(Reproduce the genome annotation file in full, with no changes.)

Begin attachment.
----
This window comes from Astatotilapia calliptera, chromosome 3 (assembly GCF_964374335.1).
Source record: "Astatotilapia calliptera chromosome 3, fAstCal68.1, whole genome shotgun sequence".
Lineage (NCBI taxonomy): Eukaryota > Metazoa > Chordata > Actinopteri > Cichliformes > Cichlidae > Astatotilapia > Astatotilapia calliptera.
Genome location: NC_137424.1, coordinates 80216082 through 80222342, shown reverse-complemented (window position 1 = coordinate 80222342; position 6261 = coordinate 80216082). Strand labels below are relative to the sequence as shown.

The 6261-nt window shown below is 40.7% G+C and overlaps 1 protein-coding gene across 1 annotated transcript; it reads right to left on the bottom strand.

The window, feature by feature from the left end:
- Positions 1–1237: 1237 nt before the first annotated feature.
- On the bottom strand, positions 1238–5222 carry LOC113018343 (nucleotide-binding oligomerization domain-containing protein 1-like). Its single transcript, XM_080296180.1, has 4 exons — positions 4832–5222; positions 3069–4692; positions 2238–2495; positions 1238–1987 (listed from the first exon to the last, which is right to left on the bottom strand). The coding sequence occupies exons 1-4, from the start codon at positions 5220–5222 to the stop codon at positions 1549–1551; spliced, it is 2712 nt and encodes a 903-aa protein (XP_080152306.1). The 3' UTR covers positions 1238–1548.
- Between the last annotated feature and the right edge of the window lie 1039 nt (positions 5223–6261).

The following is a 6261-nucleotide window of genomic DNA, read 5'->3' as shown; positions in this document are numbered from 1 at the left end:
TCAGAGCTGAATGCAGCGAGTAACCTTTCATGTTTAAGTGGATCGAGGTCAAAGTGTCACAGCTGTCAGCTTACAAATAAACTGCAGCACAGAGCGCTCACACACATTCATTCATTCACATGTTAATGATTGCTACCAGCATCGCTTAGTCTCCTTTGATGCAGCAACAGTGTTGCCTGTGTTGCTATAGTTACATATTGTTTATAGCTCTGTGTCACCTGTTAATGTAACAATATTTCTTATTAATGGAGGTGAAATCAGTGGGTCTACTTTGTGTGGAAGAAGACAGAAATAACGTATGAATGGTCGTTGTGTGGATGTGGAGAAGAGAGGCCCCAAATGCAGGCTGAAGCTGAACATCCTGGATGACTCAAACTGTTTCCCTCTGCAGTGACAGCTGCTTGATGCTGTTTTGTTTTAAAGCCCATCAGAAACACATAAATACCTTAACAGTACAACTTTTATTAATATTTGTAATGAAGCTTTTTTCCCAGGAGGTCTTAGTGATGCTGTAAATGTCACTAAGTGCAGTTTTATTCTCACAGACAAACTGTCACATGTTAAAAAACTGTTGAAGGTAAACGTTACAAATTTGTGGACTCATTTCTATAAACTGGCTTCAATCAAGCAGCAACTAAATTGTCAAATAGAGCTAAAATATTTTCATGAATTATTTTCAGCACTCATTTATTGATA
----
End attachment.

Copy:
This window comes from Astatotilapia calliptera, chromosome 3 (assembly GCF_964374335.1).
Source record: "Astatotilapia calliptera chromosome 3, fAstCal68.1, whole genome shotgun sequence".
Lineage (NCBI taxonomy): Eukaryota > Metazoa > Chordata > Actinopteri > Cichliformes > Cichlidae > Astatotilapia > Astatotilapia calliptera.
Genome location: NC_137424.1, coordinates 80216082 through 80222342, shown reverse-complemented (window position 1 = coordinate 80222342; position 6261 = coordinate 80216082). Strand labels below are relative to the sequence as shown.

The 6261-nt window shown below is 40.7% G+C and overlaps 1 protein-coding gene across 1 annotated transcript; it reads right to left on the bottom strand.

The window, feature by feature from the left end:
- Positions 1–1237: 1237 nt before the first annotated feature.
- On the bottom strand, positions 1238–5222 carry LOC113018343 (nucleotide-binding oligomerization domain-containing protein 1-like). Its single transcript, XM_080296180.1, has 4 exons — positions 4832–5222; positions 3069–4692; positions 2238–2495; positions 1238–1987 (listed from the first exon to the last, which is right to left on the bottom strand). The coding sequence occupies exons 1-4, from the start codon at positions 5220–5222 to the stop codon at positions 1549–1551; spliced, it is 2712 nt and encodes a 903-aa protein (XP_080152306.1). The 3' UTR covers positions 1238–1548.
- Between the last annotated feature and the right edge of the window lie 1039 nt (positions 5223–6261).

The following is a 6261-nucleotide window of genomic DNA, read 5'->3' as shown; positions in this document are numbered from 1 at the left end:
TCAGAGCTGAATGCAGCGAGTAACCTTTCATGTTTAAGTGGATCGAGGTCAAAGTGTCACAGCTGTCAGCTTACAAATAAACTGCAGCACAGAGCGCTCACACACATTCATTCATTCACATGTTAATGATTGCTACCAGCATCGCTTAGTCTCCTTTGATGCAGCAACAGTGTTGCCTGTGTTGCTATAGTTACATATTGTTTATAGCTCTGTGTCACCTGTTAATGTAACAATATTTCTTATTAATGGAGGTGAAATCAGTGGGTCTACTTTGTGTGGAAGAAGACAGAAATAACGTATGAATGGTCGTTGTGTGGATGTGGAGAAGAGAGGCCCCAAATGCAGGCTGAAGCTGAACATCCTGGATGACTCAAACTGTTTCCCTCTGCAGTGACAGCTGCTTGATGCTGTTTTGTTTTAAAGCCCATCAGAAACACATAAATACCTTAACAGTACAACTTTTATTAATATTTGTAATGAAGCTTTTTTCCCAGGAGGTCTTAGTGATGCTGTAAATGTCACTAAGTGCAGTTTTATTCTCACAGACAAACTGTCACATGTTAAAAAACTGTTGAAGGTAAACGTTACAAATTTGTGGACTCATTTCTATAAACTGGCTTCAATCAAGCAGCAACTAAATTGTCAAATAGAGCTAAAATATTTTCATGAATTATTTTCAGCACTCATTTATTGATA